ACLU: Foster mother rejected for not serving pork
In July, Crudup — a practicing Muslim — contacted Contemporary Family Services, a private company authorized by the state to place foster children with families. She cleared an initial screening process and completed 50 hours of training classes for prospective parents. But after a home visit, her application was denied.
The main reason: She doesn't allow pork in her house.
Shocked, Crudup contacted the American Civil Liberties Union of Maryland, which filed a complaint Wednesday with the Baltimore City Community Relations Commission, claiming religious discrimination.
"I have a hard time believing [the company] denies every vegetarian or Orthodox Jewish person a foster care license," said Ajmel Quereshi, an attorney with the ACLU. "But I do believe Mrs. Crudup was picked out here … and it has led us to believe an anti-Muslim bias is playing a role in the decision."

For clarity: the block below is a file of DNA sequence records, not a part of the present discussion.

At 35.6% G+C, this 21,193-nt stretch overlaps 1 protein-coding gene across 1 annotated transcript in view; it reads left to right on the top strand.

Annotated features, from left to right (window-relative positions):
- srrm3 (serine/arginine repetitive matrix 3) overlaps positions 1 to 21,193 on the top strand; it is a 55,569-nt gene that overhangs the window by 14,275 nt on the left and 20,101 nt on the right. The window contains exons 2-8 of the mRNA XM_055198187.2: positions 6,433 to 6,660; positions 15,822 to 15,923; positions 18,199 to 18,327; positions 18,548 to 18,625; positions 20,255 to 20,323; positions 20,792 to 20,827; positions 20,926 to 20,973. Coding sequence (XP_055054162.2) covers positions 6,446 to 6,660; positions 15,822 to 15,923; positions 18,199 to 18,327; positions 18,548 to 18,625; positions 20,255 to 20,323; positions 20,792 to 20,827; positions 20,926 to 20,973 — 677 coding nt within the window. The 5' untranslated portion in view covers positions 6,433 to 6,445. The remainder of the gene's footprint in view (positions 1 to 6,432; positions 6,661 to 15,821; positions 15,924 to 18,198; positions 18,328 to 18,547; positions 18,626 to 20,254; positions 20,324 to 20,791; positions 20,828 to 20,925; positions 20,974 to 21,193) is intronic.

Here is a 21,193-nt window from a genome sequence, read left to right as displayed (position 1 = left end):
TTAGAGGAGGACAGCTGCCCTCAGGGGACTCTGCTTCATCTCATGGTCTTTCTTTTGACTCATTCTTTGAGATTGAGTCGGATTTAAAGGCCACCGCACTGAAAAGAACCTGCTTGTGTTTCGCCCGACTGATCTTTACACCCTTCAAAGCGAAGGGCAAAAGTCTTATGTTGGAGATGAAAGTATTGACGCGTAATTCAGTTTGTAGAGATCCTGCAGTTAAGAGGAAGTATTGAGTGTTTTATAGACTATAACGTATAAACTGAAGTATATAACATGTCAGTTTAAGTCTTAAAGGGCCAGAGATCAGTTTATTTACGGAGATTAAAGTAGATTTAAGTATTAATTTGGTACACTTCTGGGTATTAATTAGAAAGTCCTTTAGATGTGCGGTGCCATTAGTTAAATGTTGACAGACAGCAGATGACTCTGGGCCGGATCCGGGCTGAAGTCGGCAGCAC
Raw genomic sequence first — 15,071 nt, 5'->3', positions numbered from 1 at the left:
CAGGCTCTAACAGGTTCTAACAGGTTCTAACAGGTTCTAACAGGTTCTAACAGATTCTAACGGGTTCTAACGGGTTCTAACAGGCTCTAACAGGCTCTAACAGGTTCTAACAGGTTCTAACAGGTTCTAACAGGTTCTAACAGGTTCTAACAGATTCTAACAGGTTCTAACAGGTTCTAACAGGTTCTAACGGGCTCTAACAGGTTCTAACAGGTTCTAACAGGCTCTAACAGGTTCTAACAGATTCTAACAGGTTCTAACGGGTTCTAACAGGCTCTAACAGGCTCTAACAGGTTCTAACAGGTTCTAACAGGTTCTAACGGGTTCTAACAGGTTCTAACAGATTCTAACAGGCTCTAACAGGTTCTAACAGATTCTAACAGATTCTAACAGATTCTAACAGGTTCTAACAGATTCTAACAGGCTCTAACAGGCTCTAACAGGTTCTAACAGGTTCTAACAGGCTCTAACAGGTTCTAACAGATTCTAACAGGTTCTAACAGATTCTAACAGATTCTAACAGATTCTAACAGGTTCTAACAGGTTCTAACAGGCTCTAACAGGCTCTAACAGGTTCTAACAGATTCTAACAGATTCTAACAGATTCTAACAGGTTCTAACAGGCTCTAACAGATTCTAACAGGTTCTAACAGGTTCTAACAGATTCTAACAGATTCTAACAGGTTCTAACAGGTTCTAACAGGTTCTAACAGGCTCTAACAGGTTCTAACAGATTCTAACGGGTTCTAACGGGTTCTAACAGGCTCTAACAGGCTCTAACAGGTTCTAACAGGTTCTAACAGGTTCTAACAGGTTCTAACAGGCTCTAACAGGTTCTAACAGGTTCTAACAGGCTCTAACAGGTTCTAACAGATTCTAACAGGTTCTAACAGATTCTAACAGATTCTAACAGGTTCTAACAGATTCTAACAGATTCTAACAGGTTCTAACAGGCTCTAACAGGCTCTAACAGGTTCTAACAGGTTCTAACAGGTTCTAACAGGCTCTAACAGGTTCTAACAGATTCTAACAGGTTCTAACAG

Crudup said she didn't realize her dietary habits were a concern for the placement company. The food she serves her children was among dozens of topics that came up during a daylong interview in August 2009.
Even though she doesn't allow pork in her house, Crudup said she told the caseworker she would have no problem with children in her care eating the meat at school outings or restaurants.
I don't know if it's discrimination at work, but don't parents have a right to decide what kids are allowed to eat? What if she said I never allow sugar in my home?